Following the Taliban’s takeover of Afghanistan, several Afghan journalists who fled to Pakistan called the anniversary of the country’s fall as the day of the death of freedom of speech and lit candles to remember “one year in silence”.

Dozens of Afghan journalists were forced to leave the country for Pakistan after the Taliban took control of Afghanistan.

Some protestors warned the media that the Taliban’s rule had killed the media and free speech, and they appealed to the international community to pay attention to the situation of the media in Afghanistan.

As only one day remains till the anniversary of the Taliban rule in Afghanistan, which in their opinion represents the downfall of press and expression freedom, the Afghan journalists who are currently living in exile have repeatedly congregated to raise their voices to the authorities.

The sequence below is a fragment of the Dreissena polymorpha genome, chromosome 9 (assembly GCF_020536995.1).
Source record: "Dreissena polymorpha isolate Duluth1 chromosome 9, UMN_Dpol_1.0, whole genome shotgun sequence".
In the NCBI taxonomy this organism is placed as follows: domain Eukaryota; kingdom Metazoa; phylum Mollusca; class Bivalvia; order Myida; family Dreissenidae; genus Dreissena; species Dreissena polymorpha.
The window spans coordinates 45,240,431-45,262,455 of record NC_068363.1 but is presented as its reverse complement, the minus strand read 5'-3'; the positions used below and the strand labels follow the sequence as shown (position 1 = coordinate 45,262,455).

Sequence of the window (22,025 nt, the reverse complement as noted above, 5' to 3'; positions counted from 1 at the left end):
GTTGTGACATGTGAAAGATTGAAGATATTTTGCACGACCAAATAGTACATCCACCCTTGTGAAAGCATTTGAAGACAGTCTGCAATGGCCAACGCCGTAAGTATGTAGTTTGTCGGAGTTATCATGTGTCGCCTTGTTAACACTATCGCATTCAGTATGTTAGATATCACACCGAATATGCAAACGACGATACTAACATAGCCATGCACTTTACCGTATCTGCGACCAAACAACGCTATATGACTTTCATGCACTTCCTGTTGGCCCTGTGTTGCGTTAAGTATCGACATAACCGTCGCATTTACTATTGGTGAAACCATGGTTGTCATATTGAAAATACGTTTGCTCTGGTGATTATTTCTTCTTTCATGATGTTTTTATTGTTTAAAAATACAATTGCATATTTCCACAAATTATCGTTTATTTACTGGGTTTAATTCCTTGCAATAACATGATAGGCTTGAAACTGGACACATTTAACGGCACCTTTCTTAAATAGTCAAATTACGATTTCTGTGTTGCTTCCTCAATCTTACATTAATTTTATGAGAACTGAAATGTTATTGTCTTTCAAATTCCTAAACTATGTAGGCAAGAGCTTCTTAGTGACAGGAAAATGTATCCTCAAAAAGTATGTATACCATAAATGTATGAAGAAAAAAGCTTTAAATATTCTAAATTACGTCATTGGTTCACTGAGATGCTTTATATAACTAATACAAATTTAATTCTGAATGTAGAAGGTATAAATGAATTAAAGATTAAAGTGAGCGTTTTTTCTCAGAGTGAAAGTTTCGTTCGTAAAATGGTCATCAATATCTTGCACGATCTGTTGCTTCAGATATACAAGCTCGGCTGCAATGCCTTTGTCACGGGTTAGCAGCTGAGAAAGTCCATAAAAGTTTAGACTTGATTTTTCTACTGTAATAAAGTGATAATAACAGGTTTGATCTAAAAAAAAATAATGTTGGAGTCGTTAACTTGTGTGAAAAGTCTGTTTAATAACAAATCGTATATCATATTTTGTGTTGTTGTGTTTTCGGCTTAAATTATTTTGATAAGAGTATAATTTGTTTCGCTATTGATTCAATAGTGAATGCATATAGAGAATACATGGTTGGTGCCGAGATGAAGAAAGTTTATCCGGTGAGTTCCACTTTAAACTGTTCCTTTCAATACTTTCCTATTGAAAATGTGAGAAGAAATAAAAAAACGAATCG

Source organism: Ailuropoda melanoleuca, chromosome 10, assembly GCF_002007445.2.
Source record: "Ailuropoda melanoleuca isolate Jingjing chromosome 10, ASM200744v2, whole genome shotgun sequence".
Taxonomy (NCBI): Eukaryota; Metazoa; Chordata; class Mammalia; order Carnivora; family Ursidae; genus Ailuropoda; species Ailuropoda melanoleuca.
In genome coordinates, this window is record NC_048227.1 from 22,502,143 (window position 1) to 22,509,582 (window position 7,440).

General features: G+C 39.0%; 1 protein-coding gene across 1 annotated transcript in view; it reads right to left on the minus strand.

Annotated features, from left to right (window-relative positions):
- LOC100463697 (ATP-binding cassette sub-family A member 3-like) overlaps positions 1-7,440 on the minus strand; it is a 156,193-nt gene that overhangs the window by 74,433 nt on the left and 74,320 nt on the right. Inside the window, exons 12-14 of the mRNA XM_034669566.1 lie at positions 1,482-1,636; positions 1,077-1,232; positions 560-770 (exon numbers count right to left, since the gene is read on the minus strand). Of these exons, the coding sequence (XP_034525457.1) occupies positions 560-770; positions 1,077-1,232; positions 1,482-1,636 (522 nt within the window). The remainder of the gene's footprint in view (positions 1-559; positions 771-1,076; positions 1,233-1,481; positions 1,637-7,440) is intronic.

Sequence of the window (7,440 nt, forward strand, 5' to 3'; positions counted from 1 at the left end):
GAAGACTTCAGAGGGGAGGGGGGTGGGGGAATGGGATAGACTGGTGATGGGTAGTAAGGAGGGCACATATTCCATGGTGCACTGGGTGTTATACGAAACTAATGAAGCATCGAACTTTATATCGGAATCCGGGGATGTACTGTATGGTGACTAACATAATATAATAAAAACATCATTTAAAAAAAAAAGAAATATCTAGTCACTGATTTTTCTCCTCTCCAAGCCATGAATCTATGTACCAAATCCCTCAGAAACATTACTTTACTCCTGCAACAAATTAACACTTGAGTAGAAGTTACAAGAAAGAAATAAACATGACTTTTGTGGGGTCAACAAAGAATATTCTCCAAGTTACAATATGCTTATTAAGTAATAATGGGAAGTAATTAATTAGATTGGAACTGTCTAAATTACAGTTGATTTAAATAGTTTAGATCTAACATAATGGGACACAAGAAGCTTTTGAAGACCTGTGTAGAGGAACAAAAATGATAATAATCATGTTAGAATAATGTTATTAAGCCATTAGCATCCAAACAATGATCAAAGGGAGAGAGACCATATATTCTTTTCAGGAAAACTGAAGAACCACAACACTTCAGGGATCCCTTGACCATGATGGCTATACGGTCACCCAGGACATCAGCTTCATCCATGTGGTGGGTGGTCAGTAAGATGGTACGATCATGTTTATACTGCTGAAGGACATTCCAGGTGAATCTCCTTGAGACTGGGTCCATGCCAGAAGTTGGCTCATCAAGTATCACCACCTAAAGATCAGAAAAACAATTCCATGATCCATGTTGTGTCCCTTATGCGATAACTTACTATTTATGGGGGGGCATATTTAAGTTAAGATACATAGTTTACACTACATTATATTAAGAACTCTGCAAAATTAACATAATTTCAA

Those who claim that free speech is on the verge of dying one year from now warn that if things do not change, people soon will live in a coercive and oppressive society.

This comes as 40% of media outlets in Afghanistan were shut down and 60% of journalists lost their jobs during the first year of the Taliban’s control, according to a report issued by the Reporters Without Borders.

Author

  • Saqalain Eqbal is an Online Editor for Khaama Press. He is a Law graduate from The American University of Afghanistan (AUAF).